In summer of 2016, 72 hatchery white sturgeon of different sizes and from various locations were sampled. Fillets were taken from the fish and combined into composite samples for analysis. Results are pending.

     – Mindy Smith, CCC secretary


Northport 2016 Brigham and Women’s Hospital /Harvard Crohn’s & Colitis Study Underway

Dr. Josh Korzenik, The Director of the Crohn’s and Colitis Center at Brigham and Women’s Hospital (BWH) and a leading IBD researcher, and his team have begun their second study of the health cluster of ulcerative colitis and Crohn’s disease diagnosed in Northport residents. Their 2011 study concluded diagnosed cases of ulcerative colitis or Crohn’s disease in the community was 10 to 15 times higher than national standards. This was one of the largest health clusters of these illnesses Dr. Korzenik has ever seen.

The current study is a more in-depth epidemiological case-control study. The focus is in finding a possible correlation of chronic exposure to specific heavy metals and ulcerative colitis and Crohn’s disease.

The case-control study includes participants who have been diagnosed with either Crohn’s or colitis as well as participants who have not been affected. In March, I asked for volunteers for this new study. The response was overwhelming. I provided the list to Dr. Korzenick; however, if you volunteered but have not heard from them, please call or email at: IBDresearch@bwh.harvard.edu or 617-732-9173.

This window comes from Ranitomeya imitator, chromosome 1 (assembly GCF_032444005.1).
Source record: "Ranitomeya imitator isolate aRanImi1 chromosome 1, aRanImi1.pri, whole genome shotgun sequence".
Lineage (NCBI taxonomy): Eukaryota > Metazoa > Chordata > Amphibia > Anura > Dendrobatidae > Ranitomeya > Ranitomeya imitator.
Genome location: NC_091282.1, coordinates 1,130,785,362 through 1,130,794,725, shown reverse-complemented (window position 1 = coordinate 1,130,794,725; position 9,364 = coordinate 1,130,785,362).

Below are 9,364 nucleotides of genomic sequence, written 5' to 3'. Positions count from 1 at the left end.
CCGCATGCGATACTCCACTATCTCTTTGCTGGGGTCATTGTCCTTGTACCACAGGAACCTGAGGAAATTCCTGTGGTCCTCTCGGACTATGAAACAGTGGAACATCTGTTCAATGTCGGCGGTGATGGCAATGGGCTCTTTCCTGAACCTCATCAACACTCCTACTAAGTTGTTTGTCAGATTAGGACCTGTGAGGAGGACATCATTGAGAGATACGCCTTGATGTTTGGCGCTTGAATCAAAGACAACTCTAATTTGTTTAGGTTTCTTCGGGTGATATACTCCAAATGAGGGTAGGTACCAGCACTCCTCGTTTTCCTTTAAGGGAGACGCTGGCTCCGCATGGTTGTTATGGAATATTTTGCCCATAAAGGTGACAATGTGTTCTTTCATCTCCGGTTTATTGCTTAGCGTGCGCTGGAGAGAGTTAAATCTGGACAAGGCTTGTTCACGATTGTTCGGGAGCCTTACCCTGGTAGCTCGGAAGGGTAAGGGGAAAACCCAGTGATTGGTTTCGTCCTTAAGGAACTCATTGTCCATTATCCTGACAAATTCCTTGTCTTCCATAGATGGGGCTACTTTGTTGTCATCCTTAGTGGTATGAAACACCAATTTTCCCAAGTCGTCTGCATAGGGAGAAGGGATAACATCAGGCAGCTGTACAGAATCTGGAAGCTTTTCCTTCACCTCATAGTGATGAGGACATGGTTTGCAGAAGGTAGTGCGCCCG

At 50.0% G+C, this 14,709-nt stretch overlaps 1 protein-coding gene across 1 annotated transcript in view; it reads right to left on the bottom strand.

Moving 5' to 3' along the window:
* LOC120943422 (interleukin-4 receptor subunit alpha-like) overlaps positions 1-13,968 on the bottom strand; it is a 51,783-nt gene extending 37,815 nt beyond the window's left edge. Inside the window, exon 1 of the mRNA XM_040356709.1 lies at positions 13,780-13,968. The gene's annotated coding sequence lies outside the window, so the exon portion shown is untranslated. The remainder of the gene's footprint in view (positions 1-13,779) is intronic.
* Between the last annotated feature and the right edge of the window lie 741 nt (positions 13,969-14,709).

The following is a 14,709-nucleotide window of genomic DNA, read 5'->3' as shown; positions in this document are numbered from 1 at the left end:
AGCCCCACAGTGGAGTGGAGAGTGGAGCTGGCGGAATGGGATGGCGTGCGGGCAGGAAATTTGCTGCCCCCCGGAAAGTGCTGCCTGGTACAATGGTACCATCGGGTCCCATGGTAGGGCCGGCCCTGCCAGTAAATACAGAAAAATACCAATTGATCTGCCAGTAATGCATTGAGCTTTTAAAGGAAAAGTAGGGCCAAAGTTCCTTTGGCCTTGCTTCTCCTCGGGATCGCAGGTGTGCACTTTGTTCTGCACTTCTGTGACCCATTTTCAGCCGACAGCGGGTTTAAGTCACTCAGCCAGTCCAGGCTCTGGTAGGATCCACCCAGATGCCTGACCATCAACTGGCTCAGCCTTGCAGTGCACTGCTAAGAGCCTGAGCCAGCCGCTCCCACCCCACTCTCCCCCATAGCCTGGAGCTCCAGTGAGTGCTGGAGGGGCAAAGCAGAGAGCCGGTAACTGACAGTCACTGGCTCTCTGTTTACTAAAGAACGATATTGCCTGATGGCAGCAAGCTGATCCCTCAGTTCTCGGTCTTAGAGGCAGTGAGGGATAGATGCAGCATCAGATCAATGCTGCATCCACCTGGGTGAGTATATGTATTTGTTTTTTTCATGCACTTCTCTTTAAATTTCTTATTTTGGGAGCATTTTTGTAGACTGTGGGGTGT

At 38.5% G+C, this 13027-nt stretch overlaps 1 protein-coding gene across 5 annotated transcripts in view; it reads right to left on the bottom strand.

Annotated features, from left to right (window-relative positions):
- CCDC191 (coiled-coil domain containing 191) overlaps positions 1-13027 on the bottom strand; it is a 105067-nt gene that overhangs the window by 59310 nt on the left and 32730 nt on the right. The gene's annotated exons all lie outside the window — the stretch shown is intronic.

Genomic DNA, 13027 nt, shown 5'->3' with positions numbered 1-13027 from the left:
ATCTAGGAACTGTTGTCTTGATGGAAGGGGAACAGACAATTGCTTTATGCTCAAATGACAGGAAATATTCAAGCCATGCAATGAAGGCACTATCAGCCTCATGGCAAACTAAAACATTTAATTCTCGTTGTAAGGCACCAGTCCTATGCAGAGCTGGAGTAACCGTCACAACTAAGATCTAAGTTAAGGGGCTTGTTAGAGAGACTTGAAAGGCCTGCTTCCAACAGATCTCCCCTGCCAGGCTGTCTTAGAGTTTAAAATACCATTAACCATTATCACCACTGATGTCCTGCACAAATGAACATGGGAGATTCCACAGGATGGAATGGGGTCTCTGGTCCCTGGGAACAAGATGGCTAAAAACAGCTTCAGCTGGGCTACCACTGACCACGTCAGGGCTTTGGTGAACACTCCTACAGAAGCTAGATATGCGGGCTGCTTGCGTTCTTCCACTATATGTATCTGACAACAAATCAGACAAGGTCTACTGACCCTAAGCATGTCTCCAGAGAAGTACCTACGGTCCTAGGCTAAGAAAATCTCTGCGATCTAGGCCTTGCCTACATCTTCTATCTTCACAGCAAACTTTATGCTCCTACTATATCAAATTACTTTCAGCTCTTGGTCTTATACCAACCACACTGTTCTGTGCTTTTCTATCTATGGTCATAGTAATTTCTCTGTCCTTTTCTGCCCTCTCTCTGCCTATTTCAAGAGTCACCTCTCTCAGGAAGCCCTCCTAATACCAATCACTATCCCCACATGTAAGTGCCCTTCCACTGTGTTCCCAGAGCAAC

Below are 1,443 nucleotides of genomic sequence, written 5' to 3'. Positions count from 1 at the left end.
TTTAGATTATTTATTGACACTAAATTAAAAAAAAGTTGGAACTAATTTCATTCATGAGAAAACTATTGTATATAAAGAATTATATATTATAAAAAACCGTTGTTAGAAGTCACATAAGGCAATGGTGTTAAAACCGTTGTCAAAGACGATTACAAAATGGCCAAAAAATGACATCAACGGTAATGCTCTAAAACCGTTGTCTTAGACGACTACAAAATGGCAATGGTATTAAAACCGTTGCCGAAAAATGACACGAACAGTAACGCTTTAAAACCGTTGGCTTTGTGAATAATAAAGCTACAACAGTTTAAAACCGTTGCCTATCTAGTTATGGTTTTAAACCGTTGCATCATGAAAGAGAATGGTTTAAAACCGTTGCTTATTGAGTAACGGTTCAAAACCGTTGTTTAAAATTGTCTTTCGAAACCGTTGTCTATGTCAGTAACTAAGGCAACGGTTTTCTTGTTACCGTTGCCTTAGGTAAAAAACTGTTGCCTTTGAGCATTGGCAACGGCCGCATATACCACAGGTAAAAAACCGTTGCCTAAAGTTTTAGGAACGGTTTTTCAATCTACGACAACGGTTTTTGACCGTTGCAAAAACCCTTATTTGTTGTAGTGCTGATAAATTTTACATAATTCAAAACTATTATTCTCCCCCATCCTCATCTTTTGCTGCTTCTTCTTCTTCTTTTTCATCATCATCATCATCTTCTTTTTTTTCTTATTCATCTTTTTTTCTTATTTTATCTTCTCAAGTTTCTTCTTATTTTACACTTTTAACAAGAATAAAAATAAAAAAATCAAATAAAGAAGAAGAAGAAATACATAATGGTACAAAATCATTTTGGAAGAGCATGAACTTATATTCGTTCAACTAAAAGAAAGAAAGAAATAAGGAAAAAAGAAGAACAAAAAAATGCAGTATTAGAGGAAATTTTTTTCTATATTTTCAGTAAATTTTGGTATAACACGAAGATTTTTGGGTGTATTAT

It is not too late to volunteer if you haven’t. They are still recruiting participants.
The scope of this study, and the study itself, has the likely possibility of providing groundbreaking information the scientific community is greatly lacking.

Thank you to the many past and present Northport residents who have volunteered to participate in this study.

We cannot change the past or the damage Teck’s pollution has caused to countless Northport residents. However, by participating in studies like this, valuable information on the routes and duration of exposure to specific environmental toxins and their potential link to triggering or causing rare diseases will be better understood. This could help accomplish prevention, regulatory changes, and better treatment options for Crohn’s disease, ulcerative colitis, and possibly many other autoimmune diseases.

      –  Jamie Paparich


Lake Roosevelt Forum (LRF)